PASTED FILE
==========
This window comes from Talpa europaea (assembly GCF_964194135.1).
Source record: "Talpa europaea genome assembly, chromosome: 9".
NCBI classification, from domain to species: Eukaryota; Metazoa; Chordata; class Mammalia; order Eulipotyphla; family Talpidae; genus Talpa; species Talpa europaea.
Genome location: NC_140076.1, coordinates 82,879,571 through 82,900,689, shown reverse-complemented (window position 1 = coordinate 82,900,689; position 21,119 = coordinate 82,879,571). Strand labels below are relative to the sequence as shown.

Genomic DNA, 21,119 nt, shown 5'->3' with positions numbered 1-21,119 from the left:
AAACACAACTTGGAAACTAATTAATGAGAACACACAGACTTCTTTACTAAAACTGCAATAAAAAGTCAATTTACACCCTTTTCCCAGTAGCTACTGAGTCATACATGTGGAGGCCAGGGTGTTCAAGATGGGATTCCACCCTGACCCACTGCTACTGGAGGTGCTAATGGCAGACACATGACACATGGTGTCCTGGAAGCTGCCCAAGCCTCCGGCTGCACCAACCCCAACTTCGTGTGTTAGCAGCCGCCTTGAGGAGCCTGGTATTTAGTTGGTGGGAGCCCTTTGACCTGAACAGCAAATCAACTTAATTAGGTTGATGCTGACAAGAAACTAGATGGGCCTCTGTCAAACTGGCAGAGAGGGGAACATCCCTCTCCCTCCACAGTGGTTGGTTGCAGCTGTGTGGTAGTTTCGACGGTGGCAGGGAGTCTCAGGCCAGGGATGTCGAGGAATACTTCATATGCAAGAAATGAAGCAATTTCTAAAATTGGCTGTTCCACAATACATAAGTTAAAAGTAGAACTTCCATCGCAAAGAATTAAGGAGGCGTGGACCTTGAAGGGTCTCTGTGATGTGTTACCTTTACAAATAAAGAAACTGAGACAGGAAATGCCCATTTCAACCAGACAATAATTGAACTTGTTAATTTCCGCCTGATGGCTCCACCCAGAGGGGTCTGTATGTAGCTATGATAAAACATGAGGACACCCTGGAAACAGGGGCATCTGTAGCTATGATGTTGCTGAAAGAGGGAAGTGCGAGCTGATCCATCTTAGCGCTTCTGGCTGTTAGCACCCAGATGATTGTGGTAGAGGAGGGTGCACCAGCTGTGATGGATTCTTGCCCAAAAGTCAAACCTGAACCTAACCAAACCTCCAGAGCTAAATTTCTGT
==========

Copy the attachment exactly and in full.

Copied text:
This window comes from Talpa europaea (assembly GCF_964194135.1).
Source record: "Talpa europaea genome assembly, chromosome: 9".
NCBI classification, from domain to species: Eukaryota; Metazoa; Chordata; class Mammalia; order Eulipotyphla; family Talpidae; genus Talpa; species Talpa europaea.
Genome location: NC_140076.1, coordinates 82,879,571 through 82,900,689, shown reverse-complemented (window position 1 = coordinate 82,900,689; position 21,119 = coordinate 82,879,571). Strand labels below are relative to the sequence as shown.

Genomic DNA, 21,119 nt, shown 5'->3' with positions numbered 1-21,119 from the left:
AAACACAACTTGGAAACTAATTAATGAGAACACACAGACTTCTTTACTAAAACTGCAATAAAAAGTCAATTTACACCCTTTTCCCAGTAGCTACTGAGTCATACATGTGGAGGCCAGGGTGTTCAAGATGGGATTCCACCCTGACCCACTGCTACTGGAGGTGCTAATGGCAGACACATGACACATGGTGTCCTGGAAGCTGCCCAAGCCTCCGGCTGCACCAACCCCAACTTCGTGTGTTAGCAGCCGCCTTGAGGAGCCTGGTATTTAGTTGGTGGGAGCCCTTTGACCTGAACAGCAAATCAACTTAATTAGGTTGATGCTGACAAGAAACTAGATGGGCCTCTGTCAAACTGGCAGAGAGGGGAACATCCCTCTCCCTCCACAGTGGTTGGTTGCAGCTGTGTGGTAGTTTCGACGGTGGCAGGGAGTCTCAGGCCAGGGATGTCGAGGAATACTTCATATGCAAGAAATGAAGCAATTTCTAAAATTGGCTGTTCCACAATACATAAGTTAAAAGTAGAACTTCCATCGCAAAGAATTAAGGAGGCGTGGACCTTGAAGGGTCTCTGTGATGTGTTACCTTTACAAATAAAGAAACTGAGACAGGAAATGCCCATTTCAACCAGACAATAATTGAACTTGTTAATTTCCGCCTGATGGCTCCACCCAGAGGGGTCTGTATGTAGCTATGATAAAACATGAGGACACCCTGGAAACAGGGGCATCTGTAGCTATGATGTTGCTGAAAGAGGGAAGTGCGAGCTGATCCATCTTAGCGCTTCTGGCTGTTAGCACCCAGATGATTGTGGTAGAGGAGGGTGCACCAGCTGTGATGGATTCTTGCCCAAAAGTCAAACCTGAACCTAACCAAACCTCCAGAGCTAAATTTCTGT